Kia's Europe boss says the car will be a response to people's increasing avoidance of public transport.
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Kia Motors is developing an ultra-compact electric car to rival existing models such as the Citroen Ami, in an effort to provide people with affordable alternatives to public transport in the wake of the coronavirus crisis.

In an interview with Auto Express, Kia Motors' Europe COO, Emilio Herrera, said the South Korean carmaker had noted the rise in the use of private transportation following the COVID-19 outbreak and was working to fill a gap in the market for a small, economical, sustainable, urban-friendly car.

“We are already studying a proposal on having very small micro vehicles for urban use – we see a real potential,” he explained.

“Those vehicles we are targeting are EVs – 100 per cent electric with a small range, but being used only in an urban environment."

Kia's model, Mr Herrera said, would rival existing offerings like the Citroen Ami, a Europe-only micro electric vehicle offering a range of only 71km and a top speed of 45km/h.

Above: The Citroen Ami.

Much like the Ami – which can be purchased outright for €6000 (AU$10,030) or rented by the minute, month or longer-term – Kia's car would also likely be available on a subscription basis.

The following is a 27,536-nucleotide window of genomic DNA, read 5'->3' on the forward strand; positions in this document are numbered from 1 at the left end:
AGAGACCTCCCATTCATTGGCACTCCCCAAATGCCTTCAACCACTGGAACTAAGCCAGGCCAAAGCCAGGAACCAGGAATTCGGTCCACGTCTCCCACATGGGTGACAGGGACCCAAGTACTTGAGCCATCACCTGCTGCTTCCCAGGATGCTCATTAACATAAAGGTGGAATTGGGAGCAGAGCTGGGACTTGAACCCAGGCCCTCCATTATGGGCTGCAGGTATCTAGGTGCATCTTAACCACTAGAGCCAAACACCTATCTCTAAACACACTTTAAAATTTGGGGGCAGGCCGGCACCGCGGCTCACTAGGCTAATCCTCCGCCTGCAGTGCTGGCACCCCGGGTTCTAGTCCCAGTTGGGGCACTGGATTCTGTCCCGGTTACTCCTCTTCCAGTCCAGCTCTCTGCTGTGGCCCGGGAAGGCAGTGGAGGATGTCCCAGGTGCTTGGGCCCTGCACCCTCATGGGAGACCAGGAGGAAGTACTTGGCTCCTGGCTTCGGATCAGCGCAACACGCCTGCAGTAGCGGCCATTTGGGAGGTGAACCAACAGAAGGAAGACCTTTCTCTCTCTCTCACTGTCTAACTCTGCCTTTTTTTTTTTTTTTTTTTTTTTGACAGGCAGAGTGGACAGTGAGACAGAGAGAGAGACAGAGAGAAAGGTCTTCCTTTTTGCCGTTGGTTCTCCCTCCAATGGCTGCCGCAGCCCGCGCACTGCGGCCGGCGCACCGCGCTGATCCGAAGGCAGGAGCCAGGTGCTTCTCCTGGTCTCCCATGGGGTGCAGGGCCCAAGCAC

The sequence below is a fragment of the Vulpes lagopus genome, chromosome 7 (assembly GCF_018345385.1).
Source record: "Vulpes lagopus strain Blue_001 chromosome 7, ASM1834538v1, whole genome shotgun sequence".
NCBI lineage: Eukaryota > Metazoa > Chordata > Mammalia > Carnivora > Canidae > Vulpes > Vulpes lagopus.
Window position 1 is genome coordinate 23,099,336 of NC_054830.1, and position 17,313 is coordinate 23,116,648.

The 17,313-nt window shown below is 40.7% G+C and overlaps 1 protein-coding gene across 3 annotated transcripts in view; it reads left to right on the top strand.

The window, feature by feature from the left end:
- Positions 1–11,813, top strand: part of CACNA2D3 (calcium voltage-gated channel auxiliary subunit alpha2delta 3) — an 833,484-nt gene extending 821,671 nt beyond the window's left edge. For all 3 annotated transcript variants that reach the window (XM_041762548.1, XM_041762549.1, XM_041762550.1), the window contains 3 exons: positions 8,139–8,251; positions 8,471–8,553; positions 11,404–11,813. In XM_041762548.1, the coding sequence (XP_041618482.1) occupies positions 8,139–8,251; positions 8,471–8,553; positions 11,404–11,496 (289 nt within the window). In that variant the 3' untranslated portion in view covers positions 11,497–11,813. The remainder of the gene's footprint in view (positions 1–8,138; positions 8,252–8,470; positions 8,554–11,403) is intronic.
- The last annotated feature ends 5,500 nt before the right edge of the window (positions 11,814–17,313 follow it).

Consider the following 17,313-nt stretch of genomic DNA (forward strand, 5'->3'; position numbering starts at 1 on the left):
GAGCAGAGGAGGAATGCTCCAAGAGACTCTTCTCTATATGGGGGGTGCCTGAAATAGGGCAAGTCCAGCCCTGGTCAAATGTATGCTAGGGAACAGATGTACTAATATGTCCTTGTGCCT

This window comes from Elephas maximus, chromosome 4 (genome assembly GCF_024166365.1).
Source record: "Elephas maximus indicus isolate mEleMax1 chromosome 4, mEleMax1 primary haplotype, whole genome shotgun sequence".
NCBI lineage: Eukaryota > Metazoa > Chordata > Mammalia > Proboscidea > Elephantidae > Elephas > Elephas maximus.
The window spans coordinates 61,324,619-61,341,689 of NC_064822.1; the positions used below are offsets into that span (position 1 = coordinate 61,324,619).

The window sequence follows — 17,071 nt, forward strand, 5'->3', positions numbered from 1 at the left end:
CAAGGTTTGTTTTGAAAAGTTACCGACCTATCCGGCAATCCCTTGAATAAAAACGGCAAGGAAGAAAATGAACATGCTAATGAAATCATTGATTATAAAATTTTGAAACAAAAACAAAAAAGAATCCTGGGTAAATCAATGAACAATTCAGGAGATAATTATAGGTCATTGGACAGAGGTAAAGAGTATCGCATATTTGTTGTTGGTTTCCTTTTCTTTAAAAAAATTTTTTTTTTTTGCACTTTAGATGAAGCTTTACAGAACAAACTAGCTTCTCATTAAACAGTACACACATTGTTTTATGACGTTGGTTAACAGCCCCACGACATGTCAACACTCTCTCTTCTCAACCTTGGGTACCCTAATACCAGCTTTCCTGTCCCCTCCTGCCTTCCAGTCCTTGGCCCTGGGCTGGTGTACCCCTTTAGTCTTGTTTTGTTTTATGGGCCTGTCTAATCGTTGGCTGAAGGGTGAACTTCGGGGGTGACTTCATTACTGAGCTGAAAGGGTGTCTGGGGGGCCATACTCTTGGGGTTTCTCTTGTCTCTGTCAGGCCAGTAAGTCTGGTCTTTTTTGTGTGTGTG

“It’s something we’re investigating at this point in time because we believe it could be an alternative to public transportation, providing we can deliver it at a very similar cost to public transportation," Mr Herrera explained.

"So that means a subscription model, or you can rent it for a week or month, so it needs to be pretty flexible like public transportation. We’re really looking at very low monthly prices for subscription, so it can really compete – and the Ami is one of the vehicles we’ve looked at.”

Mr Herrera said the car won't only be available in Europe, saying: “The idea with this project is for it to be global, not just for Europe. It will have the synergies of scale to ensure that this vehicle would be available at a very cheap price for consumers.”

Mr Herrera did not confirm whether the new car's platform would be the same one currently being developed by Kia's sister brand, Hyundai, in partnership with Californian EV startup Canoo.

“We could eventually share the platform with Hyundai, but the idea is to have a dedicated platform from Kia that we could eventually share with Hyundai," he said.

A rendering of the vehicle obtained exclusively by Auto Express suggests it will look similar to a Picanto while borrowing its boxy silhouette and some frontal design elements from Kia's E-Soul (pictured above) – an all-electric city hatchback the company hoped to introduce in Australia in 2020, but has now been pushed back indefinitely.

Currently, the smallest Kia available in Australia is the petrol-powered Picanto, which starts from $16,190 drive-away and leads the city-car segment in the national sales race.

A Kia Motors Australia spokesperson told CarAdvice the Australian arm had no further information on the car or its likelihood of making it to our market.